In July of 1697, Jacques Sennacques penned a letter to his cousin Pierre le Pers, a merchant in The Hague. He then painstakingly sealed the letter using an intricate technique known as letterlocking — a method of folding a letter that allows it to serve as its own secure envelope — and dropped it in the mail. What happened next would surprise few present-day Americans: It was never delivered. Instead, Sennacques’s letter was locked away in a trunk in the care of the postmasters of The Hague, awaiting a recipient who did not materialize. There it languished, along with nearly 600 other letters, sealed and unread for centuries.
That began to change in 2016, when researchers at the Massachusetts Institute of Technology, working with teams at institutions around the world, developed a “virtual unfolding” method. This advance allowed them to “read” the letter while leaving it in its letterlocked state.
As the researchers detailed last week in the journal Nature Communications, they combined precise use of X-rays with a computer algorithm that was able to map the folds and layers inside the letter without damaging it. It’s an exercise in seeing the unseen and protecting history at the same time. The algorithm was tested against an opened letter that confirmed the folding pattern. Handwriting experts verified the X-ray-detected text.
When asked why researchers didn’t simply open the letter, researcher Nadine Akkerman of Leider University explained that the sealed letter would be forever changed were it opened. “Imagine you’ve discovered an origami bird you’ve never seen before,” she said. “You unfold it to learn its secrets and it rips as you do so. You may never be able to recreate it.” In fact, in a “Mission: Impossible”-esque twist, many letterlocked papers have self-destruct mechanisms built into them. “People went to great lengths to prevent their letters being opened and read clandestinely,” she says. Some had “built-in traps that actually ripped the paper and could even ruin the message.”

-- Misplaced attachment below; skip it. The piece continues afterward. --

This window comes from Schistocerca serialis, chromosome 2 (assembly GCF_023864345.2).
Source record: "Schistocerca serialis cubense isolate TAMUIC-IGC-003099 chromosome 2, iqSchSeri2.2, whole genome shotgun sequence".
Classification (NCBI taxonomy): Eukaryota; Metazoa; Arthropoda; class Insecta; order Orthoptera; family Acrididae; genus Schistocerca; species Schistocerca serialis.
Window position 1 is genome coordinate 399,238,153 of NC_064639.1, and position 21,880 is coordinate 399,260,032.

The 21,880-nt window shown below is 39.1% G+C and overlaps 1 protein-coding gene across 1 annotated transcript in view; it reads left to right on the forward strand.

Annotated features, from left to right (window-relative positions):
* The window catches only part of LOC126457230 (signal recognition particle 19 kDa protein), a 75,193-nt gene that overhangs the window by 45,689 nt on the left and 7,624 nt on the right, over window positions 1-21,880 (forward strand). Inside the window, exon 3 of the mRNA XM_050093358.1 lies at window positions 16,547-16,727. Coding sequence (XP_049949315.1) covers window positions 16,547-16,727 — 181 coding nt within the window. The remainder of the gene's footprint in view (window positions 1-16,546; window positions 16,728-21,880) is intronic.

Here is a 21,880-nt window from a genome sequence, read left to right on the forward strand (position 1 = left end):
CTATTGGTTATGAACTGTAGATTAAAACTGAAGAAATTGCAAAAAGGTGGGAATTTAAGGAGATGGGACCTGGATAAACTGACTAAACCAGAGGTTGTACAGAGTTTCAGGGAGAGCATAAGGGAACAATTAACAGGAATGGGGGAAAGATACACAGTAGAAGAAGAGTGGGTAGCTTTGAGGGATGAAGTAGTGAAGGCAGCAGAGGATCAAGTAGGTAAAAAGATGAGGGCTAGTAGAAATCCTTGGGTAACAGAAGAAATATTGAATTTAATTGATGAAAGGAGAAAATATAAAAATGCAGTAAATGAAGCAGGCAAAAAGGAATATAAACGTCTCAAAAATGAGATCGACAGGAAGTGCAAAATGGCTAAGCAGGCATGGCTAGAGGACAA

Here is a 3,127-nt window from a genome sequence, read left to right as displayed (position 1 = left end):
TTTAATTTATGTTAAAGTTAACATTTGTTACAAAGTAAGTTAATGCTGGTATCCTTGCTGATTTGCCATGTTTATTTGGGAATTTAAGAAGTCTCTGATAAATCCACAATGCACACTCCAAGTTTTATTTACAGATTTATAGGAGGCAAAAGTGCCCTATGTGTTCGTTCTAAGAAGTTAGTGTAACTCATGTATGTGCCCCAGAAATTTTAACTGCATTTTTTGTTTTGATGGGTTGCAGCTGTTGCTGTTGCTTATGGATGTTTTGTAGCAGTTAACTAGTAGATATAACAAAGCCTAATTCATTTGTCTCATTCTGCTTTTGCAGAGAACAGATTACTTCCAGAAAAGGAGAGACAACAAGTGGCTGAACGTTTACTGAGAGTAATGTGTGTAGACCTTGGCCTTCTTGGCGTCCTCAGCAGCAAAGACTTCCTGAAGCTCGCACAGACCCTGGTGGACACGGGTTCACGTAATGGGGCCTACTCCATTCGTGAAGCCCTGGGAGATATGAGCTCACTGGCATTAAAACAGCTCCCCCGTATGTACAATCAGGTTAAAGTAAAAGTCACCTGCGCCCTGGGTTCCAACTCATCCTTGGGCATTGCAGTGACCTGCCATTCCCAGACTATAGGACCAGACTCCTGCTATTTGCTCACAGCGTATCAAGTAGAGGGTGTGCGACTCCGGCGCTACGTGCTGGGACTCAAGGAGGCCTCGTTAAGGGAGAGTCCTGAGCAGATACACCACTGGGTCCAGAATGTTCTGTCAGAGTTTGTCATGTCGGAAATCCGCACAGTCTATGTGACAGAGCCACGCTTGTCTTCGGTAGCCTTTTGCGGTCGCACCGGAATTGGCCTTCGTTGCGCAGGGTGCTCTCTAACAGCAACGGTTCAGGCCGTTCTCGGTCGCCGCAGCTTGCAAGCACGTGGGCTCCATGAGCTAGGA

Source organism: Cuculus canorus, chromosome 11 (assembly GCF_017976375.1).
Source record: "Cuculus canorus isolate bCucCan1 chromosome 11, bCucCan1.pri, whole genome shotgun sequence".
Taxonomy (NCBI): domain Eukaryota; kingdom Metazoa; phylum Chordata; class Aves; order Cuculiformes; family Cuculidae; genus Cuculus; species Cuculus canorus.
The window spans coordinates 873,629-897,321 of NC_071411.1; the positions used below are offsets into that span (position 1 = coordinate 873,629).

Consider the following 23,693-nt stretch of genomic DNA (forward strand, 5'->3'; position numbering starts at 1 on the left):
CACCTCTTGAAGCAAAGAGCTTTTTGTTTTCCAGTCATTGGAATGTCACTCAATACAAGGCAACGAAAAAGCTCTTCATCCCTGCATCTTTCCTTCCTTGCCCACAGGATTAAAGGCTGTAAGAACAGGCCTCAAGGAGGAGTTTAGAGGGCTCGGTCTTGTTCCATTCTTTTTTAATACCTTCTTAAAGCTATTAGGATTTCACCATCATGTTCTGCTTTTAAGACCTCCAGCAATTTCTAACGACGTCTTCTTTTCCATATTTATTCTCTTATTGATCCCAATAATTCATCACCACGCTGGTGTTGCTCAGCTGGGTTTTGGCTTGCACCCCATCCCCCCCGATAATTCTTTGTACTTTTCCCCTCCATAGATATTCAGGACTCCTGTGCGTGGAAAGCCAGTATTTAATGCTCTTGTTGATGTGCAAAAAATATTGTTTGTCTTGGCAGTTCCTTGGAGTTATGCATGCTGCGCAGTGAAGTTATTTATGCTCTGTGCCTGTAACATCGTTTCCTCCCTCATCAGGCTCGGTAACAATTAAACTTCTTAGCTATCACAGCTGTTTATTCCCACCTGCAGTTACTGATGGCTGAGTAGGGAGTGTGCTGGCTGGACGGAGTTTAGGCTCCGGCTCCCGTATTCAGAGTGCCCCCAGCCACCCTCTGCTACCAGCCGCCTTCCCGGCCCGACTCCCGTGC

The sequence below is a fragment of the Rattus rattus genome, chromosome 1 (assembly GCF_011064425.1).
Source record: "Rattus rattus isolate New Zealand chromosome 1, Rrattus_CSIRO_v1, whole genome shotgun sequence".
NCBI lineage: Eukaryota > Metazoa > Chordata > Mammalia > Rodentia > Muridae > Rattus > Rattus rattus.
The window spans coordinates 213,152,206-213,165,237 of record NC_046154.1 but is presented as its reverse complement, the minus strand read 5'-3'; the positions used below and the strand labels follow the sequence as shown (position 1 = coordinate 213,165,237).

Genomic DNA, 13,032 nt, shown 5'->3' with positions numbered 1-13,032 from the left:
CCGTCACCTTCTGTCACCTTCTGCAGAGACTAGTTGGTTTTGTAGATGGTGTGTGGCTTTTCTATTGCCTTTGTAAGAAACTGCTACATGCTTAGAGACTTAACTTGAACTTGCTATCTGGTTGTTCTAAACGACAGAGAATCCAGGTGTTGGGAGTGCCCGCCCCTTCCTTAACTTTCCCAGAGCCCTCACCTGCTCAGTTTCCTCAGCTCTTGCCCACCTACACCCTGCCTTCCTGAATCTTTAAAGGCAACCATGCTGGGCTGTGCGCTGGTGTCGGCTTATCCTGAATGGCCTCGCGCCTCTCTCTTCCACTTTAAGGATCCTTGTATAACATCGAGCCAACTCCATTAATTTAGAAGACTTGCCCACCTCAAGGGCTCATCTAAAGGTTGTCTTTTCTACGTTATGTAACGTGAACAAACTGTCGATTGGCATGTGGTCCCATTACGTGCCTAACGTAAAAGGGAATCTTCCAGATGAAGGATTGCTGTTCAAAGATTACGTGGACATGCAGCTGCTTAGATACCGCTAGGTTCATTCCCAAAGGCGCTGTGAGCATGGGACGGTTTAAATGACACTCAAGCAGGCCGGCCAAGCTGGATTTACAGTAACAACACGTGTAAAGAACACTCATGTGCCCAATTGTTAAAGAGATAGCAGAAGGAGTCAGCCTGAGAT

MIT Library Conservator Jana Dambrogio says that keeping the letter in its locked state preserves history itself. “We may lose valuable evidence about the locking process when we open a historic locked letter,” she says, because the way the paper is folded is itself a valuable trove of historical information. “Many letters found in [the trunk] have internal tucking systems to help keep the letterpacket closed. . . . Those internal tucks are as ephemeral as a sneeze. We lose the letter’s paper engineering evidence when we open [them].”
For those of us hoping for a steamy bit of gossip or a burning love letter to emerge from a pre-Victorian past, we’ll have to keep waiting. “Bridgerton” the Sennacques letter is not. Rather, it is a request for the legal death certificate for a relative and an inquiry about the well-being of the le Pers family. But hundreds of other letterlocked parcels wait to be digitally revealed.
Ben Jackson is a writer and producer in Natick. Follow him on Twitter @benjacksonwrites